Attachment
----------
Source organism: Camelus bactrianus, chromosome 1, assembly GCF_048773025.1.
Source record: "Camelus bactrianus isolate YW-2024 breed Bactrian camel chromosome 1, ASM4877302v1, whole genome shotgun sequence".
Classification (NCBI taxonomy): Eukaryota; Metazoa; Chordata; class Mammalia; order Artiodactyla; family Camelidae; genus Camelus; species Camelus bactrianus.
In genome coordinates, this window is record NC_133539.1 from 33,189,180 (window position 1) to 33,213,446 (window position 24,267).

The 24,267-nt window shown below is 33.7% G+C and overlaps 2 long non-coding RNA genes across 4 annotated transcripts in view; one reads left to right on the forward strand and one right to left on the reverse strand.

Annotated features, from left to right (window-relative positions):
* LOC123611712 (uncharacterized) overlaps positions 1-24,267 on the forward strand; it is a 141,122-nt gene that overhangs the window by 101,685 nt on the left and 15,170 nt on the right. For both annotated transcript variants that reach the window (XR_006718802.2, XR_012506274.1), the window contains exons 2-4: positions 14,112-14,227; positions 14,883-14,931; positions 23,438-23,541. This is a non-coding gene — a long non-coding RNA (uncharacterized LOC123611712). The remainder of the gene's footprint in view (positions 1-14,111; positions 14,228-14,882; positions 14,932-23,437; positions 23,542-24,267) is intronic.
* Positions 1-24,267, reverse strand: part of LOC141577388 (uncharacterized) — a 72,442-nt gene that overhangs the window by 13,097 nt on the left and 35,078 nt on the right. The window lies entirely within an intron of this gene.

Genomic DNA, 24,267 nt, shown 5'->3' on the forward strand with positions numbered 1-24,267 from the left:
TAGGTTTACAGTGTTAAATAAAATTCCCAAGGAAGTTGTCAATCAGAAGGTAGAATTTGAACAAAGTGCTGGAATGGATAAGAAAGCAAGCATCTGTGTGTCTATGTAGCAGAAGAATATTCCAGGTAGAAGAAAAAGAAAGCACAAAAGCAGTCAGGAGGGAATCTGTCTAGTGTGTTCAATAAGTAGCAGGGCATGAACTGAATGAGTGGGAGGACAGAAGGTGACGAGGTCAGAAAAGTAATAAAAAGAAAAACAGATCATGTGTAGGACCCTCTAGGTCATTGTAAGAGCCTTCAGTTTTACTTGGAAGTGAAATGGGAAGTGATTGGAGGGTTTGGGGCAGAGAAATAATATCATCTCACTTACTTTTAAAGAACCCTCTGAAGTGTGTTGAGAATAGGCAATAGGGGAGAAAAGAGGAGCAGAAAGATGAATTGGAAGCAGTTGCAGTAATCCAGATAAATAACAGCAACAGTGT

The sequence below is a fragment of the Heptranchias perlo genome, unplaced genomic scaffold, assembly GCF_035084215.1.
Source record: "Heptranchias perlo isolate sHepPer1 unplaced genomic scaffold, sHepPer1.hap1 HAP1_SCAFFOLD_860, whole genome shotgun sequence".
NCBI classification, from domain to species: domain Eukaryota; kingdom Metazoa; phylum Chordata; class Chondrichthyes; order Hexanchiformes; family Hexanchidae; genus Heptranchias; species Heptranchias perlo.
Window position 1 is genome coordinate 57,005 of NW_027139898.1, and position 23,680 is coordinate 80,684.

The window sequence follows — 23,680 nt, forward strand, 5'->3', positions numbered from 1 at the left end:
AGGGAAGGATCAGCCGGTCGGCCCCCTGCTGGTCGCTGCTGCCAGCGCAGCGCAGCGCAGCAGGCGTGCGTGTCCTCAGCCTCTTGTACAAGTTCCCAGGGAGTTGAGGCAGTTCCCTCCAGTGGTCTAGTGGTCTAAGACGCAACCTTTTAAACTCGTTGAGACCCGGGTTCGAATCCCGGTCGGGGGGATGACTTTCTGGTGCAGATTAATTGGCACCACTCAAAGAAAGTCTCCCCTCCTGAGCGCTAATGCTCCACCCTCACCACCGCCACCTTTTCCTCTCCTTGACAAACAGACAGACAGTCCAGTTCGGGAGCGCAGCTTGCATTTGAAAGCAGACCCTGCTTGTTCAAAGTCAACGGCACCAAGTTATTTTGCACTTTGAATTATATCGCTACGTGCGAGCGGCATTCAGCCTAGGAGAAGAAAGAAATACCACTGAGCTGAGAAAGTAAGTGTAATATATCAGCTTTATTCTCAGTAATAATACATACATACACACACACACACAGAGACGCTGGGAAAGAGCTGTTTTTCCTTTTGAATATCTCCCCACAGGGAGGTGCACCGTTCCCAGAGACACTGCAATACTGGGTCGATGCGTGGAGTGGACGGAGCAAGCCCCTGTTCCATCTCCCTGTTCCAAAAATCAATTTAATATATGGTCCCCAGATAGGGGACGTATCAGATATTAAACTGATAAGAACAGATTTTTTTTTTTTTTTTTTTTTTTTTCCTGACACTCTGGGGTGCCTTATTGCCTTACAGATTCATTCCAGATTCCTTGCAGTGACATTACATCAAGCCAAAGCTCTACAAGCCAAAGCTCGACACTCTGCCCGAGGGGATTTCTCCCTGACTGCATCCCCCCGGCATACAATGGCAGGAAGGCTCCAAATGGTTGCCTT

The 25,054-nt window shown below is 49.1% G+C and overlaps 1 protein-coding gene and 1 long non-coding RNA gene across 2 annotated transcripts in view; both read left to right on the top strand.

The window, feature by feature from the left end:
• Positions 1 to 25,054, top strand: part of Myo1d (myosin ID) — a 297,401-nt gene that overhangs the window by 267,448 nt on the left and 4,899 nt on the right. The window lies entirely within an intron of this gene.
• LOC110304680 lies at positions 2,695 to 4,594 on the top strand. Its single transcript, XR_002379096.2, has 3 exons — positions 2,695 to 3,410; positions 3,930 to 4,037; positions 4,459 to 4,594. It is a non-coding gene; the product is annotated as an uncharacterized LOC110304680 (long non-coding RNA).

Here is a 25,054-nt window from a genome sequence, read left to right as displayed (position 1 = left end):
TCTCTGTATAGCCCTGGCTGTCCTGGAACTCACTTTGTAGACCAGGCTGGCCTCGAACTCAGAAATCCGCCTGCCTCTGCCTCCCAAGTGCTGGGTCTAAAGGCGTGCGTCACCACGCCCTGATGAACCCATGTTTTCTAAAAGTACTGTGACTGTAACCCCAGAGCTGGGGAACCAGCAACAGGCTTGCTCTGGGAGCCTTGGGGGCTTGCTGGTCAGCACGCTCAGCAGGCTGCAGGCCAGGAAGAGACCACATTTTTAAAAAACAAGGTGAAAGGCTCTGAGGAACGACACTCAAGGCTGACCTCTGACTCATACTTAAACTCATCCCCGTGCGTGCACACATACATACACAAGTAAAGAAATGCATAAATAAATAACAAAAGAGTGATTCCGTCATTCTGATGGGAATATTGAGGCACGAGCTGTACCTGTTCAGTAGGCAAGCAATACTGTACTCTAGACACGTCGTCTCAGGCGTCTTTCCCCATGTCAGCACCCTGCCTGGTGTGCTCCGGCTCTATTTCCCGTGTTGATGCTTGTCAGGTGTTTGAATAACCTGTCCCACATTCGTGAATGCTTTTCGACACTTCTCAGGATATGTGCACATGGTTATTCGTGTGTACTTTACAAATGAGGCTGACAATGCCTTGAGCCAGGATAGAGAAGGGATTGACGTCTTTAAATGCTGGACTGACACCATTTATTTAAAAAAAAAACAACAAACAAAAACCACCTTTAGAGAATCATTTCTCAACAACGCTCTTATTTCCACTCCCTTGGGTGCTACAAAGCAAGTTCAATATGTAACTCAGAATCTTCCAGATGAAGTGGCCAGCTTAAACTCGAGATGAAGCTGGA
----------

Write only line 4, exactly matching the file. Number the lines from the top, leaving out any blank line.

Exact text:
In genome coordinates, this window is record NC_133539.1 from 33,189,180 (window position 1) to 33,213,446 (window position 24,267).